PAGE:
Is it just me or is using social media a bit like being sucked into a vortex of space-altering, soul-sucking, time-absorbing oblivion?
I’m not even sure that sentence made sense. Which, coincidentally, is how a lot of my clients feel about their time on social media.
I know you would love to have more people hear about your blog or business. To make more sales and gain professional opportunities. To enjoy the process and feel calm and all zen and shit.
Trouble is, when social platforms keep changing the rules, we’re so unbelievably spread out across all the things, and we aren’t even sure what you’re doing is being seen by anyone, we aren’t terribly productive.
And fair enough. Those feelings of being lost, overwhelmed, stuck, and confused suck.
This post is all about telling you how to spend less time on social media. And still feel like a human after it.
We’re after quality here, not quantity. Using social smarter, not harder. And preserving energy to be more productive. So your time on social media is seamless, productive, and not balls.
There’s 3 points – let’s get started.
1. Get super duper crystal about which sites you’re on and WHY.
Have you ever stopped – really stopped – to ask yourself why you’re on the social media platforms you are?
Be honest with yourself.
A lot of the time it has nothing at all to do with why we should be there.
If you want to spend less time on social media, the below exercise is the first step to that. You don’t need to spread yourself thin across 10 different platforms. You don’t even need to be on 5 of them.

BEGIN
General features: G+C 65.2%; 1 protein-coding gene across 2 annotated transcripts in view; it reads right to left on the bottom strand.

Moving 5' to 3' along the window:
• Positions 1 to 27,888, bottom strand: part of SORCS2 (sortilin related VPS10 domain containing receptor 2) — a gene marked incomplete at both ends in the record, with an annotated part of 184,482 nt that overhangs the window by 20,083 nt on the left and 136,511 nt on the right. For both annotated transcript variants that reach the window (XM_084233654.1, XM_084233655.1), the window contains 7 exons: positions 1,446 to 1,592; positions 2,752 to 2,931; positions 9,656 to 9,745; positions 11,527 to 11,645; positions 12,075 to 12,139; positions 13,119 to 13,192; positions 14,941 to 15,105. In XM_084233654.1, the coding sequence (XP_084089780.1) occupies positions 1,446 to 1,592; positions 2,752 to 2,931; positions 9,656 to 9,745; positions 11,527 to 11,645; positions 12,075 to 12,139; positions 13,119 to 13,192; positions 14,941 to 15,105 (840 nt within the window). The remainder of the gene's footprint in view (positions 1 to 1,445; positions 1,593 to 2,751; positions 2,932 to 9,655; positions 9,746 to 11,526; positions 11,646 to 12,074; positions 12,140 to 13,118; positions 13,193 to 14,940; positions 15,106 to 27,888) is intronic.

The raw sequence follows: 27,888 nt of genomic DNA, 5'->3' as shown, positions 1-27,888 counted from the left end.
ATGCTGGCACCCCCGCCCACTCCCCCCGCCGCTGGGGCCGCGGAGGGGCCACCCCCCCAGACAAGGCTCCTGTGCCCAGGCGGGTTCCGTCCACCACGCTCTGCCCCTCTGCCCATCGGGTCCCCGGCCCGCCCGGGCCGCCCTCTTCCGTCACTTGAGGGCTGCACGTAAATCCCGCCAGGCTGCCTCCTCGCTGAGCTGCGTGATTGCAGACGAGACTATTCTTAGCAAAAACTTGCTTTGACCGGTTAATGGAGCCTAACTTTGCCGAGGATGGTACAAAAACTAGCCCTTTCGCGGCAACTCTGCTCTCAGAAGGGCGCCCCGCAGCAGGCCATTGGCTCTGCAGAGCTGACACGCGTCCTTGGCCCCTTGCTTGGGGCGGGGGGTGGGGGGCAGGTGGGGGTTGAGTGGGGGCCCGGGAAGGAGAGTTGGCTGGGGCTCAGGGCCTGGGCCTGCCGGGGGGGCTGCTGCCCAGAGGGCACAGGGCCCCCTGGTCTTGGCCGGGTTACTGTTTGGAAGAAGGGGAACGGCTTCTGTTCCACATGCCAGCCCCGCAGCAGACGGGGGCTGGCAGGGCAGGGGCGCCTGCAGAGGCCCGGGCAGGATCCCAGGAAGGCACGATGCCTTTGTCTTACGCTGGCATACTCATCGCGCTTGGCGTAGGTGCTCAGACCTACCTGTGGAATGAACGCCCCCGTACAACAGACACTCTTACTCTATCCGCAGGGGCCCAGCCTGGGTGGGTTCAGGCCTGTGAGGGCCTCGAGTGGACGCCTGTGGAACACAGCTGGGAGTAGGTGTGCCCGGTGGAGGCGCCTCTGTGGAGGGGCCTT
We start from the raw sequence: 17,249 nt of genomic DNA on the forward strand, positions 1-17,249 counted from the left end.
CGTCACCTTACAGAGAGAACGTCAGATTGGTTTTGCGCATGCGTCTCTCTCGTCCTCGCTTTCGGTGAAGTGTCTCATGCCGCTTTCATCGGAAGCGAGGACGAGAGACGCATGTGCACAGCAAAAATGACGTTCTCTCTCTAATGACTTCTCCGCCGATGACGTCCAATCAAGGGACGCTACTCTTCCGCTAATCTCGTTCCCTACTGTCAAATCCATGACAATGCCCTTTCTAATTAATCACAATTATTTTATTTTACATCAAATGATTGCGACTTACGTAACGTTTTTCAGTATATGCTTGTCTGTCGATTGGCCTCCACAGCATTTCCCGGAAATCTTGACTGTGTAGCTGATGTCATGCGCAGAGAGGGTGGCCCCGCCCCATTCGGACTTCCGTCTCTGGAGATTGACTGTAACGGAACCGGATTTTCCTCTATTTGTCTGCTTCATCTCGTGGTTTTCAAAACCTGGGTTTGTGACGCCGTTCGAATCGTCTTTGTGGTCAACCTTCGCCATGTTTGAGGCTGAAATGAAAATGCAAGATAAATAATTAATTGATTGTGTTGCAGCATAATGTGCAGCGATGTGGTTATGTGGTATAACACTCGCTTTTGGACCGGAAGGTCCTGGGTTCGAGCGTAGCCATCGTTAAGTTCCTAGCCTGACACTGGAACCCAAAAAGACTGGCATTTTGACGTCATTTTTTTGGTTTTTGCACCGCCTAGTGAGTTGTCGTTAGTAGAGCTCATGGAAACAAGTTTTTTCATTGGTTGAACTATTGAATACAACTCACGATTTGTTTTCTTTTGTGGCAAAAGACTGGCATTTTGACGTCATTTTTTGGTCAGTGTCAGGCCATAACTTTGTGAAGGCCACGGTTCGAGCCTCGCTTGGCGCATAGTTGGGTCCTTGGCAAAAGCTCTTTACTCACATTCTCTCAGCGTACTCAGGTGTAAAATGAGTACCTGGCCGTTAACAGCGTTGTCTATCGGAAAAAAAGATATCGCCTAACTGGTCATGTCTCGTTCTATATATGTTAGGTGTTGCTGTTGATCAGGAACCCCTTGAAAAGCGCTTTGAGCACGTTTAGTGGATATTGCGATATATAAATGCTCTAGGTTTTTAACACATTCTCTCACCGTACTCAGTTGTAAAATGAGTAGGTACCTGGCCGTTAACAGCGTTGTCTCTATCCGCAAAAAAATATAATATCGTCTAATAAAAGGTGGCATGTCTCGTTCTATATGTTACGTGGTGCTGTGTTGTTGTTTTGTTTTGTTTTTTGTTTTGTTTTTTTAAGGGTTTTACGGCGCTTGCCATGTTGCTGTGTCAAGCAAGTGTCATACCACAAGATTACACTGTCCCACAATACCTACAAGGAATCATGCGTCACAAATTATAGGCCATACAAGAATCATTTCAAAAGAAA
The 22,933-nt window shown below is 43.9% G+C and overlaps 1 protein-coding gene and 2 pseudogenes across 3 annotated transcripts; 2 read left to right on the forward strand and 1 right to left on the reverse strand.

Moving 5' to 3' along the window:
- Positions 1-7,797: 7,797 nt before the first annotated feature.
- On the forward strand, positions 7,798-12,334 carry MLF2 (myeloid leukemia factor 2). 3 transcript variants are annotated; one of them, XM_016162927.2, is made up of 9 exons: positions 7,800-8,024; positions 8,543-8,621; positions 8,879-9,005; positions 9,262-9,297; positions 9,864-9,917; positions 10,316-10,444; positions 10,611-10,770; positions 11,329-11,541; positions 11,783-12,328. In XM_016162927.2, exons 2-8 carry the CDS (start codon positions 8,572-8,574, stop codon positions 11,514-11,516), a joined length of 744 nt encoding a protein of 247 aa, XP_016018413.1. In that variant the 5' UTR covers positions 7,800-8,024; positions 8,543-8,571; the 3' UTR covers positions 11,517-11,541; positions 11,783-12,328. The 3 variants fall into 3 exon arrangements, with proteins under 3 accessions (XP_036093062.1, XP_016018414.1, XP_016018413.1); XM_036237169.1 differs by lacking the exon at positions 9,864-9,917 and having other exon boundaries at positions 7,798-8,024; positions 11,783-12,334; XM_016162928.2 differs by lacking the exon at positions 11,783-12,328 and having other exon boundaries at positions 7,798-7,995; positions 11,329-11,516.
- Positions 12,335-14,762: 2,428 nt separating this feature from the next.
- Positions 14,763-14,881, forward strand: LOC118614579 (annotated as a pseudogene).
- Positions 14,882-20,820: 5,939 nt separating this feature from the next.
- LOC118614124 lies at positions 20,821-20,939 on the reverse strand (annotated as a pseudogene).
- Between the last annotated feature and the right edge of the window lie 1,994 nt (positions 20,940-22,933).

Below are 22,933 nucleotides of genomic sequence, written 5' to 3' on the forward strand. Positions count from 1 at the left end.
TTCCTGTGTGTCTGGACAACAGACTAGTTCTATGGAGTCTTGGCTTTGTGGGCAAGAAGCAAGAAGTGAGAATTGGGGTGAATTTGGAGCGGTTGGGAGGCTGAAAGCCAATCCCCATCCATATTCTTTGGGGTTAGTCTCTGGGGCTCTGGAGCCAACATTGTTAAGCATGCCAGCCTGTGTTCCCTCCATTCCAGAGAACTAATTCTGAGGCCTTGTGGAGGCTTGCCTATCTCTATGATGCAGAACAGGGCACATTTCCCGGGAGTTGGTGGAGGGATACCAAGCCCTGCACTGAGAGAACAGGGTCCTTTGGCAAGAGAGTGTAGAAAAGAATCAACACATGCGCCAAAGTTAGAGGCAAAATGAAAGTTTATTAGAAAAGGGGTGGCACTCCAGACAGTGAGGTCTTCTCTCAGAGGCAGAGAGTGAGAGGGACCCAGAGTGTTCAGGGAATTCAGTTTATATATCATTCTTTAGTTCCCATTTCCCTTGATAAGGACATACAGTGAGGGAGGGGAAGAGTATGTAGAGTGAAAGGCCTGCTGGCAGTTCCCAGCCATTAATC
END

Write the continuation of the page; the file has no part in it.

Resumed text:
But you do need to know why you’re on them.Get crystal about which #SocialMedia platforms you're on & WHY! #ProductivityTip Click To Tweet
Write down each platform you’re present on and ask yourself the following questions:
- Are your target clients/audience on that platform?
- What does it offer your business – opportunities, community, traffic?
- What does it offer you personally – entertainment, inspiration, connection?
- Are you present because of a serious case of FOMO?
- Did someone tell you that you should be, but you can’t really name why?
- Is it because you genuinely enjoy the interaction there?
- Or is it simply an answer of “I don’t know….?”
I’m a strong believer in a radical model of self-care in terms of business and life. If the social networks you’re on, activities you do, or people you’re in relationships with aren’t somehow making your life better, they should go.
Once you know why you’re on the platforms you are and which ones are the right ones to be on, it’s time to simplify.
When you are way too busy to spend quality time on a social network, you aren’t providing real value. Or connection. Two vital things just about every human on the planet wants.
If you want them to invest in you, you have to invest in them.If you want clients to invest in you, invest in them! #SmallBiz #ProductivityTip Click To Tweet
So to spend less time on social media, simplify. Delete & deactivate. Cut the bullshit.
In essence, by simplifying you’ll make time to productively create higher value work (engagement = goals & results), rather than lesser value work (wasted energy.)
Basically: Be a quitter and don’t spend time on social platforms that do jack for you.
Generally I recommend to coaching clients that they announce they’ll be leaving the platform and give the folks who follow them there a chance to regroup elsewhere. In that, be friendly, be kind, say thanks. Whether it’s 3 people or 30,000, they’ve opted to see your stuff, which already makes them bigger fans than anyone who hasn’t. So do them (and yourself) a roger and let them know what’s going on. Then provide links to follow you where you will be, starting with your newsletter that doesn’t suck.
Hey you!: Before you delete and deactivate because you haven’t been getting diddly from a certain platform, ask yourself if you gave it a fair go. If all you’ve done so far is create an account, auto-cross post everything, and not actually show up to the party, hold your pretty little role.